In 2010 he won but was 55 seconds outside Iain Donnan’s course record of 32 minutes 52 seconds. In 2011 he won again and came closer, finishing just 14 seconds off Donnan’s 2007 time. Yesterday evening, however, Murray Strain of Hunters Bog Trotters finally nailed it, making the round trip of 7.8km (just under five miles) from the campus of Stirling University to the 418-metre summit of Dumyat in 32 minutes 23 seconds.
Conditions were good: dry overhead, firm underfoot and with a steadily strengthening easterly breeze to provide a slight shove on the return leg. The field was impressive – 362 finishers as compared with 331 last year and 289 the year before.
Second was Hector Haines of Edinburgh University in 33:42, while Sarah McCormack (38:39) of Moorfoot Runners was the leading woman (and 19th overall) – almost a minute clear of Catriona Buchanan of Ochil Hill Runners but almost two minutes outside Angela Mudge’s 2007 record.
Here are a few snapshots from what continues to be one of the most popular of Scotland’s evening hill races…
He might not look like a man on the way to setting a record, but he is: Murray Strain about three minutes short of the summit and glancing over his shoulder to see who’s on his tail. Answer: no one, as the second-place runner is already minute or so further back.
Five minutes later and Strain is about to hurdle a wire fence on the return stretch. He cleared the fence no problem but stumbled a few strides later, landing full length in the bog with a loud grunt. Not that it slowed him very much – another ten minutes or so and the course record was his. Gary Fraser (39:11) of Ochil Hill Runners is coming the other way, heading for the summit.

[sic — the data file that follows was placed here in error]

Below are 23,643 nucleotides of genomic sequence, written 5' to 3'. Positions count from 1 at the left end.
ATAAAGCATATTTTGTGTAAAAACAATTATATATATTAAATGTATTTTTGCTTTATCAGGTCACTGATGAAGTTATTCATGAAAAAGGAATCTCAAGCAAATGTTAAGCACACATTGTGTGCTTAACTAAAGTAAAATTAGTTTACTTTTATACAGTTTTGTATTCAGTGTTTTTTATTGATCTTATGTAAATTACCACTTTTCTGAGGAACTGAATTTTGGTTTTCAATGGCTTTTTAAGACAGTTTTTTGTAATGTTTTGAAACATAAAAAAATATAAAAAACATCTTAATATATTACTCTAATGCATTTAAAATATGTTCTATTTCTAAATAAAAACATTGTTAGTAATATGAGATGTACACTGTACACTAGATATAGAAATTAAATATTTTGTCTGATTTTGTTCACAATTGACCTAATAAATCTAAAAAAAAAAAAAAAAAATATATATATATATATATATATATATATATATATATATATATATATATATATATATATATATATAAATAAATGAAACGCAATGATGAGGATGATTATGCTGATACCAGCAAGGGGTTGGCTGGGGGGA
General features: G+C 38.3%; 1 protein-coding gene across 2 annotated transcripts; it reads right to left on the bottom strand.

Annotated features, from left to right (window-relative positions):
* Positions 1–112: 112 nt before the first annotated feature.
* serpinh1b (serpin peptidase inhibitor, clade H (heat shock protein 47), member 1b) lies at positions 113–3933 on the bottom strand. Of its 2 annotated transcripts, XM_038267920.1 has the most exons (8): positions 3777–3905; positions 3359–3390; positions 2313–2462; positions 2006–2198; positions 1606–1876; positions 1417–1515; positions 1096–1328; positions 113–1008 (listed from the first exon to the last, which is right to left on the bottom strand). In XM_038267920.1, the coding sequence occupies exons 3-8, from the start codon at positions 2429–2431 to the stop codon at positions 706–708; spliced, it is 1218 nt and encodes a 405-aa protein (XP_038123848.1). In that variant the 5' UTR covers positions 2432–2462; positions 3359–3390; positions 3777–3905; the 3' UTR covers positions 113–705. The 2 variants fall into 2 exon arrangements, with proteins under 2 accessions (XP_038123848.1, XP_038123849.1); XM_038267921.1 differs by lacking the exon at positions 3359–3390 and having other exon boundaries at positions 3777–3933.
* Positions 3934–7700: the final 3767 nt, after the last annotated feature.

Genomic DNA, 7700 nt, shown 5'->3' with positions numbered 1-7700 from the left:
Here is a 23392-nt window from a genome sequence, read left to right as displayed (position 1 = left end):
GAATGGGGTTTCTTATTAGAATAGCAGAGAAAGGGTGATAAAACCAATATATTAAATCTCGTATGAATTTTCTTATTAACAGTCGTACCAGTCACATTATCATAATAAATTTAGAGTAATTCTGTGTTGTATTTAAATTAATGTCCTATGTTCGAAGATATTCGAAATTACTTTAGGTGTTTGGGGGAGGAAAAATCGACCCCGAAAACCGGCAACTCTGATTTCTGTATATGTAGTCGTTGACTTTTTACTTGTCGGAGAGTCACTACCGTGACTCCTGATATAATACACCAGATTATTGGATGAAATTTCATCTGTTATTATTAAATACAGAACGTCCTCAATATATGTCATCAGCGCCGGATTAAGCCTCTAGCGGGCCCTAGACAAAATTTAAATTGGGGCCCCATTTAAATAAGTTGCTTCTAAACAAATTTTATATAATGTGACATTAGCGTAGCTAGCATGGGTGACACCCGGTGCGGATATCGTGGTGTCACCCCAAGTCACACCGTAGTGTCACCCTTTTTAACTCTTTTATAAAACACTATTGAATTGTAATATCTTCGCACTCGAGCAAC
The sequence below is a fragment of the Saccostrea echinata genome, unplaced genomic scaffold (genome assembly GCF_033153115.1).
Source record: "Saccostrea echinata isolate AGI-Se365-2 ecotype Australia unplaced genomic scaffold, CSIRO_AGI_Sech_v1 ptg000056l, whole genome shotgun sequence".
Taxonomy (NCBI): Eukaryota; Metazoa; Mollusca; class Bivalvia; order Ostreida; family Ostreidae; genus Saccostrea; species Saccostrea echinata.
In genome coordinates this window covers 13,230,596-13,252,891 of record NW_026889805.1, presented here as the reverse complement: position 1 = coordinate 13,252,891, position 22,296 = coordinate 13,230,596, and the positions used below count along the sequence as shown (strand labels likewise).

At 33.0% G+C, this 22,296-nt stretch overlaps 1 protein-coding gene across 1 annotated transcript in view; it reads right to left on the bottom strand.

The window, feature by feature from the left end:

Junior Scottish international Louise Hill-Stirling (43:27) of Strathclyde University and Ayr Seaforth (blue vest) about to cross the fence alongside unattached runner Mark Laird (42:36).
Phil Forte (48:56) of Dundee Hawkhill breaks free from the bottleneck.
Wily veteran Eddie Dealtry (55:32), in the purple vest of Ochil Hill Runners, negotiates a tricky section in descent. He was running in a dilapidated pair of shoes, having left his best ones in the house.
Gaun yersel, big man. Persevering towards the back of the field, Max McFarlane (69:55) of Kilbarchan.
“New course record! Ya beauty!” Strain writes. “Set off hard but controlled, relaxed on the road and steep climb through the woods but even the rest of the climb was still a bit of a struggle. I knew I needed to hit the summit in 20-flat to have a chance of the record (20:24 last year) so as I got near I was counting down the minutes of suffering and willing the cairn to get nearer. As it was I got there in 19:40 so I knew I had a great chance.
“The descent off Dumyat has to be one of my favourites: steep enough to be fast while remaining controlled; rocky enough to be exciting without being dangerous. Had to take some non-optimal lines to avoid ascending runners but tried to keep things smooth to minimise the time loss. By the bottom of the hill I was confident I had it and just needed to eke out a fast last km.
“Job done, 44s faster than last year, 30s inside Donnan’s old record. Bring on the summer.”
And next day: “Legs not feeling as bad as anticipated but stuck to plan A of a good faff to loosen things off. 5 min jog to the gym, 20 min spin and 10 min stretch, focusing on gluts, hams and ITB [iliotibial band]. Should manage some tempo work this evening.
“Gluts really tightened up through the day so just went for a cruise rather than anything speedier. Down to the Cameron Toll area (Cameron Crescent, House Road, March, Place, Terrace, Toll Gardens, Toll Lade, Toll Roundabout and Toll Shopping Centre) even went right through the shops at the end. Tired legs on the climb back up to town.”